Posted by Sean Kelly on October 15, 2015
Back in the day the international standard for classifying a marine pollutant was the one percent, 10 percent rule. There were / are two types of marine pollutants; A severe marine pollutant and a marine pollutant. So back in the day and in 49CFR today, if your product contains one percent of a severe marine pollutant, it must be classified as a marine pollutant. If your product contains ten percent of a “normal” marine pollutant, it must be classified as a marine pollutant. Again that was the international standard.
By now you’ve probably heard of the Global Harmonization System, GHS. They too reside at the United Nations with the Committee of Experts on the Transport of Dangerous Goods. Around 2006 the two committees conspired to change the definition of a marine pollutant.
With the release of the IMDG Code Amendment 34-08, the new definition was published in section 2.9. It is about nine pages long with a bunch of data and test criteria. A degree in laboratory sciences is necessary to navigate the myriad of information. They talk about acute and chronic toxicity to fish and aquatic life. Then they talk about not fitting into the criteria and if that happens, then we start looking at the ingredients. Your material must be tested to prove one way or another if it meets this crazy definition of a Marine Pollutant. Unless of course we live in the United States of America.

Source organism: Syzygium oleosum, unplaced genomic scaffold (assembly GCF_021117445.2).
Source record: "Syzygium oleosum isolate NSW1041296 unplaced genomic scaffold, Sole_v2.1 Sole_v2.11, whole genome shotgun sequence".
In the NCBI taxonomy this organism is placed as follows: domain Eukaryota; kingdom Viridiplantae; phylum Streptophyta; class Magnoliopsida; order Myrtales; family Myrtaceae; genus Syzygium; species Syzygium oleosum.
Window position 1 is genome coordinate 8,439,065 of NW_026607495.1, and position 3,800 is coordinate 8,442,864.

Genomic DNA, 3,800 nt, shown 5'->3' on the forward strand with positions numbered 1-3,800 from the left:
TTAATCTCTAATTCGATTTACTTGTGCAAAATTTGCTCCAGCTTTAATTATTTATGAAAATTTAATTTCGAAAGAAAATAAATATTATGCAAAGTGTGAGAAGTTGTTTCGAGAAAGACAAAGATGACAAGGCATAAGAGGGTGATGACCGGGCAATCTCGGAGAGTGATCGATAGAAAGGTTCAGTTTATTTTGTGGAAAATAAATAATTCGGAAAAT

In 49 CFR, Section 171.8, we still show the good ol’ fashion 1% - 10% rule. Therein lies the rub. All of us on this side of the pond can’t let go, while everybody else has jumped on board and now uses the test and criteria as outlined by the International Maritime Organization. To give the DOT some street cred, they have posted a link authorizing both methods.
There is some good news. As of this year, it appears, IATA, 49CFR, and the IMDG all agree on two things.